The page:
The anatomy of the heart

The cardiac septum divides the heart into two halves, separating the right ventricle and right atrium from the left ventricle and left atrium.

Blood which is poor in oxygen but rich in carbon dioxide flows into the right atrium and from there into the right ventricle. The tricuspid valve separates the right atrium from the right ventricle. The tricuspid valve, which is so-called because it has three cusps, is one of the two atrioventricular valves.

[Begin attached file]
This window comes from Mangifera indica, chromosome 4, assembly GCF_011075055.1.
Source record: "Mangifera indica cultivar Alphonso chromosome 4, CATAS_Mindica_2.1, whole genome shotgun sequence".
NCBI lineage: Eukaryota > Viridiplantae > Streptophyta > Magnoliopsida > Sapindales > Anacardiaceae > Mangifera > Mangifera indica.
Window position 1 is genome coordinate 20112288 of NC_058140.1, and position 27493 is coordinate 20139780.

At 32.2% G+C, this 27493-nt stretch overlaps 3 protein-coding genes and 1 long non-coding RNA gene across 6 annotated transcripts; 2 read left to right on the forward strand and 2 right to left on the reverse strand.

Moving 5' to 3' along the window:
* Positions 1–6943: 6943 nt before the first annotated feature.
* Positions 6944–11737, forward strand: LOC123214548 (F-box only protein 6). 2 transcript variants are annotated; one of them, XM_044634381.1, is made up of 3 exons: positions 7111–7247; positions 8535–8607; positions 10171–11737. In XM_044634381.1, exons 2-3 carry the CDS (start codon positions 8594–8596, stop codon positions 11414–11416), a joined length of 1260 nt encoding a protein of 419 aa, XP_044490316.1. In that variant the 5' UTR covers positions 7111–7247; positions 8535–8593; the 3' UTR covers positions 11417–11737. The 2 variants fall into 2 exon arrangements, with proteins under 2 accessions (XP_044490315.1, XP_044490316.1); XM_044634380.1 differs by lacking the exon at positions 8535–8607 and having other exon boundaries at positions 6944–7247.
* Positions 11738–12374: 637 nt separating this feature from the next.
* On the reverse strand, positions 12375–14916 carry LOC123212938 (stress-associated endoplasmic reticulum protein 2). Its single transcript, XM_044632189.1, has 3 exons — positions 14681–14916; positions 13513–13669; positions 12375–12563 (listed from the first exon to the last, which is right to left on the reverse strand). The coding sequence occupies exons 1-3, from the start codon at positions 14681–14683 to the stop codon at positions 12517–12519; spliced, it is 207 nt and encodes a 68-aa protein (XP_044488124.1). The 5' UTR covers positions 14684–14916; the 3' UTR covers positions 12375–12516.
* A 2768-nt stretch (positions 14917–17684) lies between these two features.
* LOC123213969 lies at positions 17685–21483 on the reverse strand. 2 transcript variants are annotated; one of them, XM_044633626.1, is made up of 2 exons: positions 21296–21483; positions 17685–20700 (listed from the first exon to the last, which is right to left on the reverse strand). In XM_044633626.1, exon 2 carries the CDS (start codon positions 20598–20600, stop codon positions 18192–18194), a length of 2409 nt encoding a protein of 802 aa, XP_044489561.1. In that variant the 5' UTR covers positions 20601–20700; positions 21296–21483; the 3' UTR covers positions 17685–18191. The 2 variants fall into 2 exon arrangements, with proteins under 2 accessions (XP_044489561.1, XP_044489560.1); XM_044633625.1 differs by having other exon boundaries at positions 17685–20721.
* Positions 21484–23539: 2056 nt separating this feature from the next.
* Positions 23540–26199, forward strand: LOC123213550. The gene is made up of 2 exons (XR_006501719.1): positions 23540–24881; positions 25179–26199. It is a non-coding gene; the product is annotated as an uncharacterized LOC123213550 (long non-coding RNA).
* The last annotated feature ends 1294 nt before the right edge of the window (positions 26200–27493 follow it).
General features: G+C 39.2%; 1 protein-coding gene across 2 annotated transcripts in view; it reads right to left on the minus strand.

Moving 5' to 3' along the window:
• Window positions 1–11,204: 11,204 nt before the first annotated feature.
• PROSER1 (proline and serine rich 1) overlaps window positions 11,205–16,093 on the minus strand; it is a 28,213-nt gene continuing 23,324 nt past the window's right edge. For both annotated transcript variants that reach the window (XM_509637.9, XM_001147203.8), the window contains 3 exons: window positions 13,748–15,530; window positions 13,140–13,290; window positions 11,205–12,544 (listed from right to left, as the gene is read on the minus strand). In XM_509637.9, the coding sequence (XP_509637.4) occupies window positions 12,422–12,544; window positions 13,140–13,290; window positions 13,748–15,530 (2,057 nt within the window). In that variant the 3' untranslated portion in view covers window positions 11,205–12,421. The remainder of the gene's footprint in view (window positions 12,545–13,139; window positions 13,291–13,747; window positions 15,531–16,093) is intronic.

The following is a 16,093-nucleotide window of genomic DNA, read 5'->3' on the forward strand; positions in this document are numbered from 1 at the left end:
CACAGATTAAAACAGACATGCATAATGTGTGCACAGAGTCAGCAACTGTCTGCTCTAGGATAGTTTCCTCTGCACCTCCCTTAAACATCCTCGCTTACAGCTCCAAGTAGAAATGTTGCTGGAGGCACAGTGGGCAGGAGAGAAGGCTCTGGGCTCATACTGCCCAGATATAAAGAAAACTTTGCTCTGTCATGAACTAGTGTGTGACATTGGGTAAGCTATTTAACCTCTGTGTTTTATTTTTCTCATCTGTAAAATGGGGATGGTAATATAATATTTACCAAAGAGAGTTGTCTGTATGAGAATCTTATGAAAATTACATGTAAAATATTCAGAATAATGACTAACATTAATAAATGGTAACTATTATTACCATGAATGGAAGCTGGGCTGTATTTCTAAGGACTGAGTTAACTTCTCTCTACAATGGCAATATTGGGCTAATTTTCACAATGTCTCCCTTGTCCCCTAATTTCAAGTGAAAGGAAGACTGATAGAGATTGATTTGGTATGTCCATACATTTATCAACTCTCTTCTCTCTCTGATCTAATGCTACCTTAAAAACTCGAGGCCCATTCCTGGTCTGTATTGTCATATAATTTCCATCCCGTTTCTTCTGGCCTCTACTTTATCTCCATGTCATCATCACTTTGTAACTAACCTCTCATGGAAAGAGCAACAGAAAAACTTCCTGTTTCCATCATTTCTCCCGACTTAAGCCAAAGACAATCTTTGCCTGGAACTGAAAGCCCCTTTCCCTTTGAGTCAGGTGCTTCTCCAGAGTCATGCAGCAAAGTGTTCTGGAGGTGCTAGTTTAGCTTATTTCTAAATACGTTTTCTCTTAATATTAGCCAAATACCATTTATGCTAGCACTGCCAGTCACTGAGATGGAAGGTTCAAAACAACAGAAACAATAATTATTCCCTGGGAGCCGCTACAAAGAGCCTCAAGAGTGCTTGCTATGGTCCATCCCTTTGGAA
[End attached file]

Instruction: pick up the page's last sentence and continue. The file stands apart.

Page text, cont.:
From the right ventricle, the blood passes through the pulmonary valve into the lungs, where carbon dioxide is expelled and the blood is oxygenated. The pulmonary valve is a semilunar valve.

After oxygenation the blood goes from the lungs into the left atrium and is pumped into the left ventricle through the mitral valve. The mitral valve has two cusps and is the other atrioventricular valve.

From the left ventricle the blood goes through the aortic valve into systemic circulation. The left ventricle has to do the most work because it pumps the blood into the systemic circulation. Like the pulmonary valve, the aortic valve is a semilunar valve.